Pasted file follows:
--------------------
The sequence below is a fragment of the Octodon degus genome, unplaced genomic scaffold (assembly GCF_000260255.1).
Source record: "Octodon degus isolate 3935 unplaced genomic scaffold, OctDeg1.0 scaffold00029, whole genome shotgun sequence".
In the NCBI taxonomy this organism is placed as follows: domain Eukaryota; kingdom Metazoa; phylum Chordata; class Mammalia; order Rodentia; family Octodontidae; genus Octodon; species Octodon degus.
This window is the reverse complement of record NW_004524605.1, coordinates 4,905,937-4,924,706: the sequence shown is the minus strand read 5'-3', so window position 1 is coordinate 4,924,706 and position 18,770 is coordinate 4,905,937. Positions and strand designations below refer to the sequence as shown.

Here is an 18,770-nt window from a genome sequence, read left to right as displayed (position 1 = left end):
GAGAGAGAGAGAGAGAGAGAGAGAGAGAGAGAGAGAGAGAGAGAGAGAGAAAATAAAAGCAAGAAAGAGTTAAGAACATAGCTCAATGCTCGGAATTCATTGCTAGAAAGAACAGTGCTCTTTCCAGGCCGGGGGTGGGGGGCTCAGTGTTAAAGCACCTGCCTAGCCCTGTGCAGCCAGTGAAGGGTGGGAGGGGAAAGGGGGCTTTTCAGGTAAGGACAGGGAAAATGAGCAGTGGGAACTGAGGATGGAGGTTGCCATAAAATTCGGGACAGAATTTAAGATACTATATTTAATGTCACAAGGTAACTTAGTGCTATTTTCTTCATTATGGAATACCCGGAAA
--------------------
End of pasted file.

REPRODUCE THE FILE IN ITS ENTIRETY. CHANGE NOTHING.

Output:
The sequence below is a fragment of the Octodon degus genome, unplaced genomic scaffold (assembly GCF_000260255.1).
Source record: "Octodon degus isolate 3935 unplaced genomic scaffold, OctDeg1.0 scaffold00029, whole genome shotgun sequence".
In the NCBI taxonomy this organism is placed as follows: domain Eukaryota; kingdom Metazoa; phylum Chordata; class Mammalia; order Rodentia; family Octodontidae; genus Octodon; species Octodon degus.
This window is the reverse complement of record NW_004524605.1, coordinates 4,905,937-4,924,706: the sequence shown is the minus strand read 5'-3', so window position 1 is coordinate 4,924,706 and position 18,770 is coordinate 4,905,937. Positions and strand designations below refer to the sequence as shown.

Here is an 18,770-nt window from a genome sequence, read left to right as displayed (position 1 = left end):
GAGAGAGAGAGAGAGAGAGAGAGAGAGAGAGAGAGAGAGAGAGAGAGAGAAAATAAAAGCAAGAAAGAGTTAAGAACATAGCTCAATGCTCGGAATTCATTGCTAGAAAGAACAGTGCTCTTTCCAGGCCGGGGGTGGGGGGCTCAGTGTTAAAGCACCTGCCTAGCCCTGTGCAGCCAGTGAAGGGTGGGAGGGGAAAGGGGGCTTTTCAGGTAAGGACAGGGAAAATGAGCAGTGGGAACTGAGGATGGAGGTTGCCATAAAATTCGGGACAGAATTTAAGATACTATATTTAATGTCACAAGGTAACTTAGTGCTATTTTCTTCATTATGGAATACCCGGAAA